Today’s northern staircase did not then exist. This area and the next gallery were one room, Ward 19, a night ward for able-bodied men.
Up on the top floor, the room at the southern end was again reserved for the Master and his family. A new feature of the museum is a large space, open to the rafters, the Sue Wickham Room, accessed from the other staircase. In 1856 it was more sleeping accommodation. The superb run of double beams arose from the pressing need for yet more accommodation, after the parish workhouse became the Union for three parishes. The innermost beams are from 1764, the outer ones from 1835, the date of the Union. The Guardians re-built the roof onto these outer beams to make the room wide enough to accommodate fourteen infirm men in two rows of beds. That equates to about eighteen inches between beds and an aisle between of five feet wide. It is obviously an attic room, being just six feet and seven inches at its highest. This was Ward 11. A dividing wall by the massive central fireplace led to where the boys slept in Ward 10: about sixteen of them.
Beyond here, at the northern end, remembering that the staircase is a later insertion, is Ward 9, where able-bodied women and children slept. Some women might have had illegitimate children and it was common for babies to be born in the ‘House’. These women were often the most explosive element in the workhouse.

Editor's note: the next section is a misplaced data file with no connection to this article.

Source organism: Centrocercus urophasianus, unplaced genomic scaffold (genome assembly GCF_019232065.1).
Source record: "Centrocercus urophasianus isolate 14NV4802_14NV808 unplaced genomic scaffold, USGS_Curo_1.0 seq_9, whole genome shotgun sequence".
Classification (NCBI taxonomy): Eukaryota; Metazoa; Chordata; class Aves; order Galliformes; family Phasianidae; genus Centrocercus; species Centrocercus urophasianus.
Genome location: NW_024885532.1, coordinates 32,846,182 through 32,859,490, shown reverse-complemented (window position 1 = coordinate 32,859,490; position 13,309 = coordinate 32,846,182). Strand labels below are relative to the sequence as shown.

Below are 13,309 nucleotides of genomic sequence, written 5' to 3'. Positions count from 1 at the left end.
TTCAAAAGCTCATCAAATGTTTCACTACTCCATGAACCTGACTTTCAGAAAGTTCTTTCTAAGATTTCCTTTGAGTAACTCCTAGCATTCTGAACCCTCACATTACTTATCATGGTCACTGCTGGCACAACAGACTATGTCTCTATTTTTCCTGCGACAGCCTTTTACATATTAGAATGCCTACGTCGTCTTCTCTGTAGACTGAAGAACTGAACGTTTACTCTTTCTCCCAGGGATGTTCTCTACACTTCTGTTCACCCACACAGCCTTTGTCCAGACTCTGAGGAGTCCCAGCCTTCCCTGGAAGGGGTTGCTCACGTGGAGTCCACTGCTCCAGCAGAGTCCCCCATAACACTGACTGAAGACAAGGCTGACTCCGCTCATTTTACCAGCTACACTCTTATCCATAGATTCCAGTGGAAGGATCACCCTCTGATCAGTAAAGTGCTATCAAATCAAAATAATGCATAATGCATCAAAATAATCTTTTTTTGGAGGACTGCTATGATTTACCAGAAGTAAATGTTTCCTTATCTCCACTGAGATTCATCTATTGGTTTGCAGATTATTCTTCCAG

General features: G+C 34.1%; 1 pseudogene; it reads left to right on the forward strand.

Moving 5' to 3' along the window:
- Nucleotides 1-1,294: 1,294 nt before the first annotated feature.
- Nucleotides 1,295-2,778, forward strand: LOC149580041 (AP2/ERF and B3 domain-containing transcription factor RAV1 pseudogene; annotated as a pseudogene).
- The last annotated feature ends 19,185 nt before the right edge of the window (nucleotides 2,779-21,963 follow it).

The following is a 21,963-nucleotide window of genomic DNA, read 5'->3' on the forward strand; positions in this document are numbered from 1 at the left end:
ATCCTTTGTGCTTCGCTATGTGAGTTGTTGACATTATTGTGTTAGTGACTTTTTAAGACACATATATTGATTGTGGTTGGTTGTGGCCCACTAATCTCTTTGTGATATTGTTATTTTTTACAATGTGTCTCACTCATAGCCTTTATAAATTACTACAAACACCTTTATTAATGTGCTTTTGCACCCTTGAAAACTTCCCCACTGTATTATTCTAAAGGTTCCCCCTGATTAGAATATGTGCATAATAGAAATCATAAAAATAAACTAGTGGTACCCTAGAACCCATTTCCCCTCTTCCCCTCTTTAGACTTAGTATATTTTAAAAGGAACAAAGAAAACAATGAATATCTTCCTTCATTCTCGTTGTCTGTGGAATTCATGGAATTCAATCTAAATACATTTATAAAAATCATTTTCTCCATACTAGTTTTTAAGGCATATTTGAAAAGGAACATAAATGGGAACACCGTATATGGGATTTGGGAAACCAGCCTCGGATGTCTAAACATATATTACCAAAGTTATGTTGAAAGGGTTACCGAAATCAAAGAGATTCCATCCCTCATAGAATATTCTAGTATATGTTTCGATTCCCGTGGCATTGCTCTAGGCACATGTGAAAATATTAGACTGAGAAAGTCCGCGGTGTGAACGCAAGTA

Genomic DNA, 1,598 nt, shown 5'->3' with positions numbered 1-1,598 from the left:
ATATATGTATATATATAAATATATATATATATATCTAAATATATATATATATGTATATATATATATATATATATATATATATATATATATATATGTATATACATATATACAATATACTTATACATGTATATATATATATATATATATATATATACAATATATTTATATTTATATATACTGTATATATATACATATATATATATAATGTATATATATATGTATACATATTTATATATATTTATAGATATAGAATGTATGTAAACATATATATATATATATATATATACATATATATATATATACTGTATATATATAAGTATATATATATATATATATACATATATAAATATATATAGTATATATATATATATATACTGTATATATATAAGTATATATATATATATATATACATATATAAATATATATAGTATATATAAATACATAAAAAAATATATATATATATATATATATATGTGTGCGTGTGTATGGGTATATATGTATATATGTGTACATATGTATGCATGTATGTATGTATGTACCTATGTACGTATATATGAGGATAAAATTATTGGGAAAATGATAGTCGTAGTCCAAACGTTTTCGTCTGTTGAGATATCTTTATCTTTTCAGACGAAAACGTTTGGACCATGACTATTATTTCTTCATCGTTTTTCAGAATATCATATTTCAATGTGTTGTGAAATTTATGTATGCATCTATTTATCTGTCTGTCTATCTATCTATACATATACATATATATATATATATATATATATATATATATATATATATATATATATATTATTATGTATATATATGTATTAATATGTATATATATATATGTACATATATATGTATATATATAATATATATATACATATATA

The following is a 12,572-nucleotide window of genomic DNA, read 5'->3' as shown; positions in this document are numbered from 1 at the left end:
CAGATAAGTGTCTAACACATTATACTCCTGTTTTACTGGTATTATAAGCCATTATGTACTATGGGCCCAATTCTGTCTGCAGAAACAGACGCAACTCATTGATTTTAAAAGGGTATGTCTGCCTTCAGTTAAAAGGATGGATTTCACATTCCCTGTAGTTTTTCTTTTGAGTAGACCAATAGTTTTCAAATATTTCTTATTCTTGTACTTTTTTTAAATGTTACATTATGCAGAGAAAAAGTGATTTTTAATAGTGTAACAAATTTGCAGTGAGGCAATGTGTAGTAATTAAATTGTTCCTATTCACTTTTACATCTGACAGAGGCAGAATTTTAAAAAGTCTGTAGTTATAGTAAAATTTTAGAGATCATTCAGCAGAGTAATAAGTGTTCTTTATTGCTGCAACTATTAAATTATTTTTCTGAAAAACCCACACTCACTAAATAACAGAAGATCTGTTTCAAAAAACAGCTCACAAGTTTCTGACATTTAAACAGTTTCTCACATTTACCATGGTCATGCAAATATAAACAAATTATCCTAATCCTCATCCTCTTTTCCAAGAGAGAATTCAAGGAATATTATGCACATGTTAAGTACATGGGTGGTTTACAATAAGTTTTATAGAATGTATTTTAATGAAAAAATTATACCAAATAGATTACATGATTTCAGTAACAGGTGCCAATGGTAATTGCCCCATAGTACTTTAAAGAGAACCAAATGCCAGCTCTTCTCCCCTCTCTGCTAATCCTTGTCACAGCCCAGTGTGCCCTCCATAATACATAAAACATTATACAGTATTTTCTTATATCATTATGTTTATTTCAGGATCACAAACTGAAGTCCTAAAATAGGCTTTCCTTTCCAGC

Outside, in the pleasant museum grounds, another leap of imagination is required. The original use of the ground was for growing food, and herbs for medicinal use, not flowers. Through the archway set into the wall built in the Union period to oppress the inmates, the modern herb garden was then two exercise yards, for boys and men, divided by another wall. The projecting first-floor window is not original, replacing an ordinary window matching the others.